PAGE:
By Bruce Ingram/For Sun-Times Media
It’s a given, most likely, that no one is going to associate what goes on in the business end of an EMT ambulance with fun and frivolity, but the stuff that goes down in this dark, dismal little thriller takes grim reality to nasty new extremes.
Actually, it might be a bit of a stretch to think of the increasingly outlandish developments in “Panic 5 Bravo” in terms of realism. But grim? Wow, it’s got grim covered.
After a brief prelude establishing the happy home life of paramedic Alex (Mexican writer/director Kuno Becker) with his beautiful wife (only to provide a harrowing second-act plot complication), Becker takes us inside the Alex’s ambulance on the US/Mexico border and that’s where we remain. In the ambulance, that is, not on the border. On a slow night, Alex convinces the other three EMTs to go 100 illegal yards across the border to rescue a shooting victim who’s dying in front of their eyes. That plan doesn’t sit well with the cartel guys who shot him, however. So they ram the ambulance and lay siege to it, assuring everyone inside that they will die if they don’t hand over their patient.
If you’re wondering why it would be necessary to lay siege to an overturned vehicle instead of merely shooting out the windshield and saying “gotcha,” well, that’s only one of the nagging logical gaps troubling ‘Panic 5 Bravo.” If you can accept it as a given, though, Becker does a nice job (within the limits of his very-low budget) in terms of handling action and ratcheting up suspense. Sadly, the long stretches of clunky dialogue, featuring increasingly far-fetched personal revelations, work less well. Meanwhile the situation turns increasingly ugly with the introduction of torture, rape and up-close-and-personal murder.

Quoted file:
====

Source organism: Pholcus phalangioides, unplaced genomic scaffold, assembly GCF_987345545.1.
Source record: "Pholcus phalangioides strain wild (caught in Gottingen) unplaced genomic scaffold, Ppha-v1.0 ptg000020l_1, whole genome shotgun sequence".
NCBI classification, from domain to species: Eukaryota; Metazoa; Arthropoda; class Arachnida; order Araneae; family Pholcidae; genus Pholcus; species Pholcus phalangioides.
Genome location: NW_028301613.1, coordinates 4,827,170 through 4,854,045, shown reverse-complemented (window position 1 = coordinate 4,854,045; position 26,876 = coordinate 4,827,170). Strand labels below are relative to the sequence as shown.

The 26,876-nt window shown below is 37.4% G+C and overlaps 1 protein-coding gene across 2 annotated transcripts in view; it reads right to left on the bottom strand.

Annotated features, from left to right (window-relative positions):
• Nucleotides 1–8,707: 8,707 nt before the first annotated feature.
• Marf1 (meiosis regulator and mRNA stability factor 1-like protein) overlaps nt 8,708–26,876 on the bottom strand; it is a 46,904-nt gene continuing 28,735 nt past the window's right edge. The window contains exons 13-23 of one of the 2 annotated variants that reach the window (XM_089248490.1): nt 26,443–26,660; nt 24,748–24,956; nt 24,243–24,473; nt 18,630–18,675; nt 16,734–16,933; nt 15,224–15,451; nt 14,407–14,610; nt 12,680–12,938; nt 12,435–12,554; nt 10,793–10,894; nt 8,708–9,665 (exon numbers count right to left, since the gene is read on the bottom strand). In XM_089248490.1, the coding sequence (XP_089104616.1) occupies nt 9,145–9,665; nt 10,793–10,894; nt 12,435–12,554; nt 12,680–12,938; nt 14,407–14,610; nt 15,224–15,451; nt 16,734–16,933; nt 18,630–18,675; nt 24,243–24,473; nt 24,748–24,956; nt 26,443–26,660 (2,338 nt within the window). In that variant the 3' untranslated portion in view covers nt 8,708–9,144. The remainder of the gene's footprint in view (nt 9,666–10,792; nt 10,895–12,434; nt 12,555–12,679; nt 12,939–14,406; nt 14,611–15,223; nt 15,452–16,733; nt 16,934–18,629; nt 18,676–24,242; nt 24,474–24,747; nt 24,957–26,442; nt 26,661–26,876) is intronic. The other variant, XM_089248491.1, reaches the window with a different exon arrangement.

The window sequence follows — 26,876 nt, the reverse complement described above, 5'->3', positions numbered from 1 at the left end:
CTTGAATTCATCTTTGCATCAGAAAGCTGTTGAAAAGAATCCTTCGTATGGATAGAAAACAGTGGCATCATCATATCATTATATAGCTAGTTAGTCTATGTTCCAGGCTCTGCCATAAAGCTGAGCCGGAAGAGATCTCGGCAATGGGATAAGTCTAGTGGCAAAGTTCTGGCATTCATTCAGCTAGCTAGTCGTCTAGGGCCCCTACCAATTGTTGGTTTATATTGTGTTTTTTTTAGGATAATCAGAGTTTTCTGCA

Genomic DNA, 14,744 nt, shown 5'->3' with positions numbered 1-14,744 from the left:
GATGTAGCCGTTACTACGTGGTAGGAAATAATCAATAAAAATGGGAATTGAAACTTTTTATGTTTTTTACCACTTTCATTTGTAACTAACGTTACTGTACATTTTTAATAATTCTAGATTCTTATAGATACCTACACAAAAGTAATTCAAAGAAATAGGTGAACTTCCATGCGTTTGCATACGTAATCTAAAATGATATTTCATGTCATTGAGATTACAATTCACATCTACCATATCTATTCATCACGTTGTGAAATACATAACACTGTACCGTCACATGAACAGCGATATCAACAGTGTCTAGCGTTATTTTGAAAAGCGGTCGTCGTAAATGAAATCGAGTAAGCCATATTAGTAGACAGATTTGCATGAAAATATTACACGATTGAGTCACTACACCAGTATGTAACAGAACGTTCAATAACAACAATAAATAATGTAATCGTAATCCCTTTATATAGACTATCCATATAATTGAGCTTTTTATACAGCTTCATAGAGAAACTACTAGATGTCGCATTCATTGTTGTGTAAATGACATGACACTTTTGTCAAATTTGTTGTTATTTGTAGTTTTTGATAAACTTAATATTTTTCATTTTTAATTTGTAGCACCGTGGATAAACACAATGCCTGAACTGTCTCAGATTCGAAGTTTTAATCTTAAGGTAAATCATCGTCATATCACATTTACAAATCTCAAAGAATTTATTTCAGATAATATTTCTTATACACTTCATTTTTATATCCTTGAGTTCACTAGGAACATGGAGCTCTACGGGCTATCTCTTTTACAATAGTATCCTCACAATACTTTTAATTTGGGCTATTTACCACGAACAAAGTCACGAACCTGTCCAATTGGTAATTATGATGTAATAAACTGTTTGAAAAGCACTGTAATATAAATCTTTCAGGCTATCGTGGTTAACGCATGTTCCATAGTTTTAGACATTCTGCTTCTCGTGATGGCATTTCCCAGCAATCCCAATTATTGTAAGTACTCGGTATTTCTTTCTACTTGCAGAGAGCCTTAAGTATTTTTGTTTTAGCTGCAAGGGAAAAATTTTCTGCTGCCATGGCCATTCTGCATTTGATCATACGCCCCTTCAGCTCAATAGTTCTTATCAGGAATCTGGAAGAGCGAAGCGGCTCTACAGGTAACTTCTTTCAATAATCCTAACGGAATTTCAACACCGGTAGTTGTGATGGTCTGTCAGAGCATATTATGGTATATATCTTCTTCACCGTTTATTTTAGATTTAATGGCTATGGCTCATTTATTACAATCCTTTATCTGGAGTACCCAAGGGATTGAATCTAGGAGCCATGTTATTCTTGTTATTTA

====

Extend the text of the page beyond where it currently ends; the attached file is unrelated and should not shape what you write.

The point of the exercise, it seems, is to trap four seemingly decent people, all more or less friends, in a dark, claustrophobic, pressure-cooker environment to see how they respond to the threat of imminent death — or worse. Spoiler alert: human nature doesn’t get a thumbs-up in this one.
The take-away message of “Panic 5 Bravo” is that idealism is for chumps and nihilism trumps. “Good things happen to good people,” Alex opines halfway through, but Becker has other ideas.
Pantelion presents a film written and directed by Kuno Becker. Running time: 84 minutes. Rated R (for strong bloody violence, a sexual assault and language throughout). Opens Friday at AMC Showplace Cicero 14.